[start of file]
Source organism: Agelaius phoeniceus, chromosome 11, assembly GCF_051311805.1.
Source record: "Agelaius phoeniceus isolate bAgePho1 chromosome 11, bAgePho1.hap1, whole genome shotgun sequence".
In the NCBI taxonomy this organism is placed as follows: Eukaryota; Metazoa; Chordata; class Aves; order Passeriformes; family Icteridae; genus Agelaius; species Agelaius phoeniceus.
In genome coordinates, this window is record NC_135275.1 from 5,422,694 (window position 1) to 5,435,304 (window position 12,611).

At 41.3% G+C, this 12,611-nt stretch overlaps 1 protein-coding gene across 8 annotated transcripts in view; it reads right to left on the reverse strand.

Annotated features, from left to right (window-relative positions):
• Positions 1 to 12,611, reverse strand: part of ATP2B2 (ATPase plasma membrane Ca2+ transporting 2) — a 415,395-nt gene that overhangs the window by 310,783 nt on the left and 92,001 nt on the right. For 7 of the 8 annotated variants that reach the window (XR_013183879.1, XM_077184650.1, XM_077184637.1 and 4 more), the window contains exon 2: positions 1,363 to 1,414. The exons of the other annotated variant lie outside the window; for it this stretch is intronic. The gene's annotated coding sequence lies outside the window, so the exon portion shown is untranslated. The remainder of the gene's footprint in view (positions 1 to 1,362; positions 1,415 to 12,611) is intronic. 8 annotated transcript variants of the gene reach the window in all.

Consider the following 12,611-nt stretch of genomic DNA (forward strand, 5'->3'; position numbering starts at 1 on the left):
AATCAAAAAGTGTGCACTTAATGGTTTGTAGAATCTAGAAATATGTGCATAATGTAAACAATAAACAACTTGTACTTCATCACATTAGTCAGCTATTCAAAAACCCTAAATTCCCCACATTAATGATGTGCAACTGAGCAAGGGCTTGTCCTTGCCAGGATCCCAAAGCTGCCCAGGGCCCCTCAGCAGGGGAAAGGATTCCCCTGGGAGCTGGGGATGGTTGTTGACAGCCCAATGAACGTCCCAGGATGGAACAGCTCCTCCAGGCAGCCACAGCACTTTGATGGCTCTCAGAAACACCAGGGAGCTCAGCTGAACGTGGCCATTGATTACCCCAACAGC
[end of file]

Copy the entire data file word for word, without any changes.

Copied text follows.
Source organism: Agelaius phoeniceus, chromosome 11, assembly GCF_051311805.1.
Source record: "Agelaius phoeniceus isolate bAgePho1 chromosome 11, bAgePho1.hap1, whole genome shotgun sequence".
In the NCBI taxonomy this organism is placed as follows: Eukaryota; Metazoa; Chordata; class Aves; order Passeriformes; family Icteridae; genus Agelaius; species Agelaius phoeniceus.
In genome coordinates, this window is record NC_135275.1 from 5,422,694 (window position 1) to 5,435,304 (window position 12,611).

At 41.3% G+C, this 12,611-nt stretch overlaps 1 protein-coding gene across 8 annotated transcripts in view; it reads right to left on the reverse strand.

Annotated features, from left to right (window-relative positions):
• Positions 1 to 12,611, reverse strand: part of ATP2B2 (ATPase plasma membrane Ca2+ transporting 2) — a 415,395-nt gene that overhangs the window by 310,783 nt on the left and 92,001 nt on the right. For 7 of the 8 annotated variants that reach the window (XR_013183879.1, XM_077184650.1, XM_077184637.1 and 4 more), the window contains exon 2: positions 1,363 to 1,414. The exons of the other annotated variant lie outside the window; for it this stretch is intronic. The gene's annotated coding sequence lies outside the window, so the exon portion shown is untranslated. The remainder of the gene's footprint in view (positions 1 to 1,362; positions 1,415 to 12,611) is intronic. 8 annotated transcript variants of the gene reach the window in all.

Consider the following 12,611-nt stretch of genomic DNA (forward strand, 5'->3'; position numbering starts at 1 on the left):
AATCAAAAAGTGTGCACTTAATGGTTTGTAGAATCTAGAAATATGTGCATAATGTAAACAATAAACAACTTGTACTTCATCACATTAGTCAGCTATTCAAAAACCCTAAATTCCCCACATTAATGATGTGCAACTGAGCAAGGGCTTGTCCTTGCCAGGATCCCAAAGCTGCCCAGGGCCCCTCAGCAGGGGAAAGGATTCCCCTGGGAGCTGGGGATGGTTGTTGACAGCCCAATGAACGTCCCAGGATGGAACAGCTCCTCCAGGCAGCCACAGCACTTTGATGGCTCTCAGAAACACCAGGGAGCTCAGCTGAACGTGGCCATTGATTACCCCAACAGC